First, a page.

El Peso Hero is a superhero not unlike those you’ll find flipping through the pages of a Marvel or DC comic. A guardian of the Borderland, he gains superpowers after encountering a mysterious crystal in the deserts of Chihuahua, Mexico. But his creator, Hector Rodriguez, says the Mexican superhero also serves a greater purpose: representation.
“It’s been long overdue for us to have representation within the comics scene and in Texas,” the local artist says.
That was the impetus behind Rodriguez’s efforts to organize the first-ever Texas Latino Comic Con. On Saturday, the free event drew a crowd around 100 comic book fans to the Latino Cultural Center in Deep Ellum, where 19 artists set up booths showcasing their work.
Notable guests included Hector Cantú, the award-winning co-creator of the Baldo comic strip and illustrator Sam de la Rosa, who has inked a number of pieces for Marvel and DC.
Comics “speak to all of us,” Rodriguez says. “It’s an amazing medium to tell stories, and a great way to connect to characters, as well as a great way to put yourself in another character’s shoes. It’s always spoken to me that way.”
Featured artist Eliamaria Crawford helped sponsor the convention after Rodriguez and Doub reached out for help. Head of her own studio, Elia in a Box Studios, she creates stick figure comics and illustrations with a tinge of dry humor.
“I knew I needed to hop on this and do what I can do get it out there because this is a whole different world,” Crawford said. “Not just the comic world but Latinos in comics. We’re here. We’re working in this industry. It’s a very Caucasian-driven industry, but there are so many of us working professionally in the field that we need to be known and celebrated in a way.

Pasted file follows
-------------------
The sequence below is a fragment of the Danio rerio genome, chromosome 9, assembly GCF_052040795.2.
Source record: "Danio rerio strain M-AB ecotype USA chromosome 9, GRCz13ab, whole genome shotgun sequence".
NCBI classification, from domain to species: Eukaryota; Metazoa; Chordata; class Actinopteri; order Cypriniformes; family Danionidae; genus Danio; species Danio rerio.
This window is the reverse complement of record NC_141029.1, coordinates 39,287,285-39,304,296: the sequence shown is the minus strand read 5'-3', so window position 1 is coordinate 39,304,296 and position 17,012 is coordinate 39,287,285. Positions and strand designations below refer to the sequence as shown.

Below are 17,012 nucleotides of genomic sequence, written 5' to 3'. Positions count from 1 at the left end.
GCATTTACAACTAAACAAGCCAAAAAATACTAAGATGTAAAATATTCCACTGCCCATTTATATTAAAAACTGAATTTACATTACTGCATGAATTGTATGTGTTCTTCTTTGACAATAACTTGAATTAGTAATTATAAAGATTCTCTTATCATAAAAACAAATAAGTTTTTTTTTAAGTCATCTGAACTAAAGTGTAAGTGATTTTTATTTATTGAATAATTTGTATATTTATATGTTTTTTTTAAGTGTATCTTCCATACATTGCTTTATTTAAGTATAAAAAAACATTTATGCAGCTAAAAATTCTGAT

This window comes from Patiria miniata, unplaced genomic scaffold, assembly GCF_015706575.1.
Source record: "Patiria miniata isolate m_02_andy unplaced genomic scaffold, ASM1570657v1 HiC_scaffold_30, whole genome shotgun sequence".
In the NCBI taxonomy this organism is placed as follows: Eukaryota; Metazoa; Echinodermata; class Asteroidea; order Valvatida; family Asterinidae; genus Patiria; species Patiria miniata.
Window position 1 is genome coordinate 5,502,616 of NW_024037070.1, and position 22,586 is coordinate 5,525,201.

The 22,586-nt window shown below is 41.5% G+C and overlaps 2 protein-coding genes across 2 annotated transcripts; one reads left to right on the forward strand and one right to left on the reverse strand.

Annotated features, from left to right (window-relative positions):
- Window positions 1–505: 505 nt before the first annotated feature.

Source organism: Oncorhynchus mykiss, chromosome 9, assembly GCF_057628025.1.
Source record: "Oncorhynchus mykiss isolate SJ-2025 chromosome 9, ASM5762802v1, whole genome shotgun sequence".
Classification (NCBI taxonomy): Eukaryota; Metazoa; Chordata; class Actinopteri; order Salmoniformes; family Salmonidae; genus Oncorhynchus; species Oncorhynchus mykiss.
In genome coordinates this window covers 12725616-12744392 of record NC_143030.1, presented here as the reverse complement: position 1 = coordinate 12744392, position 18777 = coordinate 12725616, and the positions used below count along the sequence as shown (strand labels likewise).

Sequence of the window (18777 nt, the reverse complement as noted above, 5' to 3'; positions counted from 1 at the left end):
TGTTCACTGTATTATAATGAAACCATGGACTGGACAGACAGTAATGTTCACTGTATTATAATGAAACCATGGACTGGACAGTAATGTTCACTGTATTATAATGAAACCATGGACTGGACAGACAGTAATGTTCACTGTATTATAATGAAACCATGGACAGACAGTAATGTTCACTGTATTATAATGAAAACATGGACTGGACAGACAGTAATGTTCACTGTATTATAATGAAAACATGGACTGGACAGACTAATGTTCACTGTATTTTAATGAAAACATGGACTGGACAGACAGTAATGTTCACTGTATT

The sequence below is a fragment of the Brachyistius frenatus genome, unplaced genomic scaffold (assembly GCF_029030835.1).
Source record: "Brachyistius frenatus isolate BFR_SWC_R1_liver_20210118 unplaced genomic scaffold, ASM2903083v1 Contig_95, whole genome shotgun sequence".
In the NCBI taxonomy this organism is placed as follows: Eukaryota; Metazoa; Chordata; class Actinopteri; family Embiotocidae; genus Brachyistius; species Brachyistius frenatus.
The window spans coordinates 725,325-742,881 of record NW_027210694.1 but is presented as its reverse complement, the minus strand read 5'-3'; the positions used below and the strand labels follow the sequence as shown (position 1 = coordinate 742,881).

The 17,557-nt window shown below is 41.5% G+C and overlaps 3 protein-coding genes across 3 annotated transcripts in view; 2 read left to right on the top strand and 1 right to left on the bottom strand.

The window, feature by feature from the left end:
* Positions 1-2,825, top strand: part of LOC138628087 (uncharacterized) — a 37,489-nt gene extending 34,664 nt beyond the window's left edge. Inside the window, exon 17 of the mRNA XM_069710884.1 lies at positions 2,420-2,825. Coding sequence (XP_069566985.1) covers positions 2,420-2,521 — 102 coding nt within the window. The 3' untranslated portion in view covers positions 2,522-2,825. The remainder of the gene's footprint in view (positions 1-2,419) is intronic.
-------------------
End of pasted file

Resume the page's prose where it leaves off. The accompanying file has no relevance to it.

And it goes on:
Crawford also participated in one of two panels at the event, where artists discussed Latinos in pop culture and the state of Latino comics.
For Gonzalo Alvarez, a young illustrator and game designer from Port Arthur, Texas, the convention was a chance to share his work with new audiences.
At his booth, Alvarez had stickers and high-quality prints for sale, as well as a teaser booklet for his passion project, “The Legend of Polloman.”
“It’s essentially a Mexican fantasy universe of this character in a chicken suit who has to fight Mexican folktale creatures like La Llorona, El Cucuy, and El Diablo,” he said. “I really just want to bring all these stories that I grew up with to the limelight because I don’t really feel like there’s enough Mexican culture shown in animation or video games. That’s kind of my mission is to bring this into the mainstream world, so people can see it.”
Inspired equally by Aztec culture and the popular Mexican sitcom El Chavo del Ocho, the first chapter of “The Legend of Polloman” will serve as Alvarez’s thesis project at Lamar University in Beaumont, Texas.
Alvarez also showcased “Borders,” an indie 8-bit game where players must navigate harsh terrain as an immigrant attempting to cross the U.S.-Mexico border.
Inspired by his own parent’s journey crossing the border, Alvarez’s game has received national media coverage, and he’s been invited to the Sheffield International Documentary Festival in England and the Electronic Entertainment Expo in Los Angeles to present the game.
“I’m really glad that Hector and all the people involved were able to make this possible,” he said. “This is my first comic con, and so being able to be here, show my work and be around others who enjoy the culture I enjoy…I see good things coming for the years to come.”